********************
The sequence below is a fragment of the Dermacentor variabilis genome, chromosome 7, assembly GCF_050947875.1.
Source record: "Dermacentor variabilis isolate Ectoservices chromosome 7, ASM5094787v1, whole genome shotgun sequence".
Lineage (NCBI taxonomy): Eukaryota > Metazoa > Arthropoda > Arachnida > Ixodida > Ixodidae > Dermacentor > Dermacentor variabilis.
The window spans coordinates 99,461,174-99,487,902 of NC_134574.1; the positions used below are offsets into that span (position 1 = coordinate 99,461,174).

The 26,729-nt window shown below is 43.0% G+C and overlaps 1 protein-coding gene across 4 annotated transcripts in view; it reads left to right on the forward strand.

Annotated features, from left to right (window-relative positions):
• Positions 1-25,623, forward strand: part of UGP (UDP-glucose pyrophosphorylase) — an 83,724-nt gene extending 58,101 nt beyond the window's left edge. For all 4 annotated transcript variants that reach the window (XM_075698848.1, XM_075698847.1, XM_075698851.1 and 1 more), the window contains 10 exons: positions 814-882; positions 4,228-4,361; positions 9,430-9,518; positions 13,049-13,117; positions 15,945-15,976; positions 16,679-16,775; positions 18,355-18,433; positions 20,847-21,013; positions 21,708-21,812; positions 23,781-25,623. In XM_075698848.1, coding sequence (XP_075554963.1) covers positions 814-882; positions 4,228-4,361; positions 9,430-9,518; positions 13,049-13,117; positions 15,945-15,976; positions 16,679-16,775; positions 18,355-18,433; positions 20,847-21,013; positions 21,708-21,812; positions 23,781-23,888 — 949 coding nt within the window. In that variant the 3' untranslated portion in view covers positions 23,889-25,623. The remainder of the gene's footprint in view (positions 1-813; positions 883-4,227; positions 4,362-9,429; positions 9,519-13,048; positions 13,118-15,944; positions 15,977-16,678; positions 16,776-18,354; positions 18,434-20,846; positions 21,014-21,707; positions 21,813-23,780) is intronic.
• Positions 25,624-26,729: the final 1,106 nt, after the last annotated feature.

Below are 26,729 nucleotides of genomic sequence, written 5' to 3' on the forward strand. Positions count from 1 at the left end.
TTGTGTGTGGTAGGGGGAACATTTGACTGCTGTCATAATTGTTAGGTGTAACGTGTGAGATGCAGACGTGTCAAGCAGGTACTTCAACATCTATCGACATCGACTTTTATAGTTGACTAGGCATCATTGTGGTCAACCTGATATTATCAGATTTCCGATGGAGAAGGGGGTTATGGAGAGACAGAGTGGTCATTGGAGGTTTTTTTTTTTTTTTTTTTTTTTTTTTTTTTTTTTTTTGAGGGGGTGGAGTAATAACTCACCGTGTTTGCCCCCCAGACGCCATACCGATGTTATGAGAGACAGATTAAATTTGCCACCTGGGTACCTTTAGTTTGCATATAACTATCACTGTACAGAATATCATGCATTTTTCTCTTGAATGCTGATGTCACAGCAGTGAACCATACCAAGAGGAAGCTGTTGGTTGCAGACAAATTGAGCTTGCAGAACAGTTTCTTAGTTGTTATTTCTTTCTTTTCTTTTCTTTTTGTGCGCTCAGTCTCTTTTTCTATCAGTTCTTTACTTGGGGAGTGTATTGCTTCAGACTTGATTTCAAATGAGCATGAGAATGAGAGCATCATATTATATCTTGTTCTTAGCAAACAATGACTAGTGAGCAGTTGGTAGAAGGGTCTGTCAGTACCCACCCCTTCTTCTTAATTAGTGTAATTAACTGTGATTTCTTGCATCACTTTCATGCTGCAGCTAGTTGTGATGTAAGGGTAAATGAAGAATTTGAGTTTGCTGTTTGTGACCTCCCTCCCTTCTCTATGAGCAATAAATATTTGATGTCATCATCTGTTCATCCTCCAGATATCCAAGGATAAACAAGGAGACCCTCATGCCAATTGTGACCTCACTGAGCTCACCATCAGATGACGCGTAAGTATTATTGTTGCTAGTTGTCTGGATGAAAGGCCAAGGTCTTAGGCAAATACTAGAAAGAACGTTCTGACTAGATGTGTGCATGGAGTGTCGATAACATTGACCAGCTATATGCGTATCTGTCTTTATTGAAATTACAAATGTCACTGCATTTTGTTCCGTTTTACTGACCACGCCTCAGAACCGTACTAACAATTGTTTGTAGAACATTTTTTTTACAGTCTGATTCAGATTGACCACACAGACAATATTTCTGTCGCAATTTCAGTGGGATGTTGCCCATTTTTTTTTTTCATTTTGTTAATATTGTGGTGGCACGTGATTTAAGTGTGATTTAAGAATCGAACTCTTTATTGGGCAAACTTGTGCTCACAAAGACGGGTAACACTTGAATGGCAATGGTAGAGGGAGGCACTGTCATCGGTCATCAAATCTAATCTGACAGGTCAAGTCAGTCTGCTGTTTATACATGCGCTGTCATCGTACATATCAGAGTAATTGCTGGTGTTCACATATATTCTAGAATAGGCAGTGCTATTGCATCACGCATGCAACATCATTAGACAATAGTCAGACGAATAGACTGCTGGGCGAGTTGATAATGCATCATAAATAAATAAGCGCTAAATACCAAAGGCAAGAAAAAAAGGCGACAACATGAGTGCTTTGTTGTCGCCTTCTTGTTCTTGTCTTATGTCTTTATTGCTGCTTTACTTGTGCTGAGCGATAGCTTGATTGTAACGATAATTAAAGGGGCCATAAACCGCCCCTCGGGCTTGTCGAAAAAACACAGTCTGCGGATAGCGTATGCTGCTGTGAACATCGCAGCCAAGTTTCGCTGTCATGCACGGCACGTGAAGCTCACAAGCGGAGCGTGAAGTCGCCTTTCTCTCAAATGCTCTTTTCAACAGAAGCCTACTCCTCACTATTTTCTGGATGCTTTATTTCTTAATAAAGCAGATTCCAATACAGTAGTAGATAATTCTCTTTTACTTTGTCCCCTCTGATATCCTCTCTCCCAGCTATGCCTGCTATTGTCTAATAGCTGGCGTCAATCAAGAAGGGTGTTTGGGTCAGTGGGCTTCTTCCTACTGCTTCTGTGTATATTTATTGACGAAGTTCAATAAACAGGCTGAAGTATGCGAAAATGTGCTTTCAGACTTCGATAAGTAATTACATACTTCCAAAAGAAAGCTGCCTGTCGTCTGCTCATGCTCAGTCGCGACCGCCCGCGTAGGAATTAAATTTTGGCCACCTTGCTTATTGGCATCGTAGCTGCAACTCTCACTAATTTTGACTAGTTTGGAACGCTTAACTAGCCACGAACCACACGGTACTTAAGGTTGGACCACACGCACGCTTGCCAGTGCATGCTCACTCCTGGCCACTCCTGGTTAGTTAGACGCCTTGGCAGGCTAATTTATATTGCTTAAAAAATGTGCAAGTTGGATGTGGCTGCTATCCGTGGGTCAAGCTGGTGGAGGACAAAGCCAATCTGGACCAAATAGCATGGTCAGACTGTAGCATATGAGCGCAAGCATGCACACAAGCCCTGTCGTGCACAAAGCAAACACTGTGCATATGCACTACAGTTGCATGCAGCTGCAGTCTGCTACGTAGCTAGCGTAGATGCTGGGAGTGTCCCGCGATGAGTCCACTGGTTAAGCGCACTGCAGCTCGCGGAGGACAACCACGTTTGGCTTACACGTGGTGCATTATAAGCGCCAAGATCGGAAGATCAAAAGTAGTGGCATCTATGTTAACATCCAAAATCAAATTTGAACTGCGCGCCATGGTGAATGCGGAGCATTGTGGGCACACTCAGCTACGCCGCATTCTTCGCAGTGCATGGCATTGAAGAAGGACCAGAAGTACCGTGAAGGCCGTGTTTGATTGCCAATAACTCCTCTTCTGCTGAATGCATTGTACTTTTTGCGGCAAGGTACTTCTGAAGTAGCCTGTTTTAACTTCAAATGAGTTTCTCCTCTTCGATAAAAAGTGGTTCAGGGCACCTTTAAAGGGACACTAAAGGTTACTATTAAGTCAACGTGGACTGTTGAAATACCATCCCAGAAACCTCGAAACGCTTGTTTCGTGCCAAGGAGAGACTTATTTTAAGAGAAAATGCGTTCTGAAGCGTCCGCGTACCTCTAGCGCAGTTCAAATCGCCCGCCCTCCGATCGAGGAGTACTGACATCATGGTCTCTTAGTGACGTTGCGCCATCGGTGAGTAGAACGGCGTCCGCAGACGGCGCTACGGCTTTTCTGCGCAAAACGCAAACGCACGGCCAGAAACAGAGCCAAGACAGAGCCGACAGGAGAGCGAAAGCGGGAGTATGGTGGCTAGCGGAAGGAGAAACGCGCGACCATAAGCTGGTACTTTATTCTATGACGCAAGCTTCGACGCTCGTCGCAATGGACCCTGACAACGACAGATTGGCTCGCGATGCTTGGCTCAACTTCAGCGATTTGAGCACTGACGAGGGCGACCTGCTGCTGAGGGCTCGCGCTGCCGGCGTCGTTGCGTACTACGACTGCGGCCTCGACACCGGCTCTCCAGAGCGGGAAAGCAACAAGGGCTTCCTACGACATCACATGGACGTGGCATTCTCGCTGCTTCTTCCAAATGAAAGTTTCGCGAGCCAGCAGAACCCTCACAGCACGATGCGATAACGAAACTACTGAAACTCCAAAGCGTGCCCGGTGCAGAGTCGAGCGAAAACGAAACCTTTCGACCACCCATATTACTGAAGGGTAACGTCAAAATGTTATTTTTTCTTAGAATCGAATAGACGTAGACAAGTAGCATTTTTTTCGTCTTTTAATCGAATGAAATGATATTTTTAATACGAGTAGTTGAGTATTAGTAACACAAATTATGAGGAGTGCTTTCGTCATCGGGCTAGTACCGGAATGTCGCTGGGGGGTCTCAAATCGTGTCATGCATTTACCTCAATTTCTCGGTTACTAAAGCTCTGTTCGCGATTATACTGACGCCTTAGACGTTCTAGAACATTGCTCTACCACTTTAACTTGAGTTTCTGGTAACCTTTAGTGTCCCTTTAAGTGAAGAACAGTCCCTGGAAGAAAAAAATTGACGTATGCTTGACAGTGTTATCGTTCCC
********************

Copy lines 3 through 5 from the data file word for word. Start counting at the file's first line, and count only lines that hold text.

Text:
Lineage (NCBI taxonomy): Eukaryota > Metazoa > Arthropoda > Arachnida > Ixodida > Ixodidae > Dermacentor > Dermacentor variabilis.
The window spans coordinates 99,461,174-99,487,902 of NC_134574.1; the positions used below are offsets into that span (position 1 = coordinate 99,461,174).

The 26,729-nt window shown below is 43.0% G+C and overlaps 1 protein-coding gene across 4 annotated transcripts in view; it reads left to right on the forward strand.